>Picking Grapes and Sorting Laundry

>I was having coffee with a dear friend one day last week, when she expressed a kind of restlessness, a boredom with her life. She said she wished she had something she felt passionate about, the way I feel about my writing, and painting. She’s a beautiful woman. An excellent cook. Her voice adds beauty to the music at church when she chants and sings with the choir. She’s raising talented children. She’s a faithful friend. I’ve been thinking about her words this week, and looking for something wise and encouraging to share with her. My gleanings are from diverse sources.

First, from the March issue of Real Simple Magazine…. Their “thought” for the month:

“We should all do what, in the long run, gives us joy, even if it is only picking grapes or sorting the laundry.” – E. B. White, Letters of E. B. White

And this picture accompanied the quote.

Of course E. B. White didn’t just pick grapes and sort laundry. He wrote best-selling children’s books, like Charlotte’s Web. But he also did menial chores on his farm, so he understood about the ordinary stuff of life. And finding joy.

Next I was reading a tiny little book my friend Madeleine gave me for my birthday called Women’s Wit and Wisdom. Here are a few gems that speak to this joy:

How many cares one loses when one decides not to be something, but to be someone. – Coco-Chanel (1883-1971) French couturiere

That’s a good one for me, as I can easily fall into the trap of defining myself by what I want to be or become–like a published author–rather than by who I am.
And this one, by one of my favorite (and very successful) actresses, Meg Ryan:

Oh, I am so inadequate–and I love myself!

Last week and this, my friend and fellow iconographer, Kerry, has been helping me prepare for the icon workshop I’m teaching next week. We worked on making a sketch of the prototype and transferring the image to the gessoed board.

Then we painted the bole (clay with glue mixed in) where the halo will go. Then sanded and burnished the bole and applied the gold leaf.

Next we mixed the egg tempera paints (egg yolk emulsion with dry pigments) for the roskrish or base colors and applied them. We also organized paint brushes, ordered more pigments, and began to write up the class schedule and make copies of materials the students will need. Next we’ll paint the lines and highlights and details on the icons, and pack up all the supplies to take to St. John Orthodox Church where the workshop will be held.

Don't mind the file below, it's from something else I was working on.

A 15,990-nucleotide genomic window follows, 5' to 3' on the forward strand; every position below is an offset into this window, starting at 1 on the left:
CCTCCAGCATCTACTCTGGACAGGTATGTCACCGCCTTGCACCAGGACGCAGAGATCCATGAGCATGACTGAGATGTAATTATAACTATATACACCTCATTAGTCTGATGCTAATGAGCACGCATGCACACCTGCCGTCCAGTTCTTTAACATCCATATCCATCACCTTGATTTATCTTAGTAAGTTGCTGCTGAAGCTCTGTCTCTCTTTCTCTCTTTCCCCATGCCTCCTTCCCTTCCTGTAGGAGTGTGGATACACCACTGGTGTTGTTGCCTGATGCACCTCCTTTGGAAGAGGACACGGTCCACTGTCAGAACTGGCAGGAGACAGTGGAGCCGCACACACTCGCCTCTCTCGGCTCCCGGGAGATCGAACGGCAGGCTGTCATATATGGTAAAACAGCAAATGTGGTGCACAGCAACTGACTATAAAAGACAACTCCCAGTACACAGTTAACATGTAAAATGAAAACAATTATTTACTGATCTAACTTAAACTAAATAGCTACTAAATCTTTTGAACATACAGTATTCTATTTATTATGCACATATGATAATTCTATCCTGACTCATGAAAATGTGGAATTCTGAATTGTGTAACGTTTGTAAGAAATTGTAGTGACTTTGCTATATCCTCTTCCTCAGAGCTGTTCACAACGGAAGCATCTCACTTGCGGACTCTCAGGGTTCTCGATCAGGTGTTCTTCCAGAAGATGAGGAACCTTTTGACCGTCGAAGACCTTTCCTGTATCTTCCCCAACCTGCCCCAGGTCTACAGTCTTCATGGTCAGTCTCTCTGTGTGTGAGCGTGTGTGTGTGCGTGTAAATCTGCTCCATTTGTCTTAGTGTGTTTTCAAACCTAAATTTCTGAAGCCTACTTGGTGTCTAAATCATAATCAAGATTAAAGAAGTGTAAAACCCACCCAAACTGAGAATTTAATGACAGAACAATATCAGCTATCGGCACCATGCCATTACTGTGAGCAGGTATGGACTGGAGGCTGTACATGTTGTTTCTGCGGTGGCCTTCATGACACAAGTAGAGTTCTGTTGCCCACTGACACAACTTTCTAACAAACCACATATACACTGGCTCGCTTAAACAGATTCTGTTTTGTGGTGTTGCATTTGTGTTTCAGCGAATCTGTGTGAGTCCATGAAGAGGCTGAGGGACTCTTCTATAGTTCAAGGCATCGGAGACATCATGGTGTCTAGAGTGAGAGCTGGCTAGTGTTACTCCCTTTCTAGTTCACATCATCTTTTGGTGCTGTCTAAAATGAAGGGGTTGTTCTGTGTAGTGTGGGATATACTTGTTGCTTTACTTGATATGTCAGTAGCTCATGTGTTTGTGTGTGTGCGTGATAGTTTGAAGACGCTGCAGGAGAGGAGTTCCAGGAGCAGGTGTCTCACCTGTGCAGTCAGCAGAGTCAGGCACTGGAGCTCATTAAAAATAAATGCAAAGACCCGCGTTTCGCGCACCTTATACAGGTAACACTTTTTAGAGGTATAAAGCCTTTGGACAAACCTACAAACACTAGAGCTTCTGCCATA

The icon the students will be painting is this one, “The Angel of the Lord.” I saw the icon at a monastery on the island of Patmos, Greece, this past October. The iconographer, Mother Olympia, was trained by Photios Kontoglou, my favorite Greek iconographer. (One of Kontoglou’s students was El Greco.) So, we’ve got a good model to imitate.

Each step of preparation for the workshop, and the work of actually writing (painting) an icon, for that matter, can be a work of joy, of passion, of excitement and fulfillment. Or it can just be a job, like picking grapes and sorting laundry. I think the key to our joy lies in these words of wisdom from Saint Peter of Damascus:

If you are making something, you must call to mind the Creator of all things; if you see the light, remember the Giver of it. If you put on your clothes, recall whose gift they are and thank Him who provides for your life. In short, let every action be a cause of your remembering and praising God, and lo! You will be praying without ceasing and therein your soul will always rejoice.

I love that Saint Peter doesn’t separate the spiritual from the secular aspects of our lives. That just as “making something”—writing a book, painting an icon, cooking a meal, knitting a sweater—is an opportunity to be mindful of God, so is “putting on clothes.” I don’t knit, but I love shopping and putting on clothes. So today I’m thankful for the blessing of painting icons and writing books… and wearing my new J Jill sweater. All good gifts are truly from God! Makes me think of this beautiful song , “All Good Gifts,” from the musical, “Godspell.” Enjoy!

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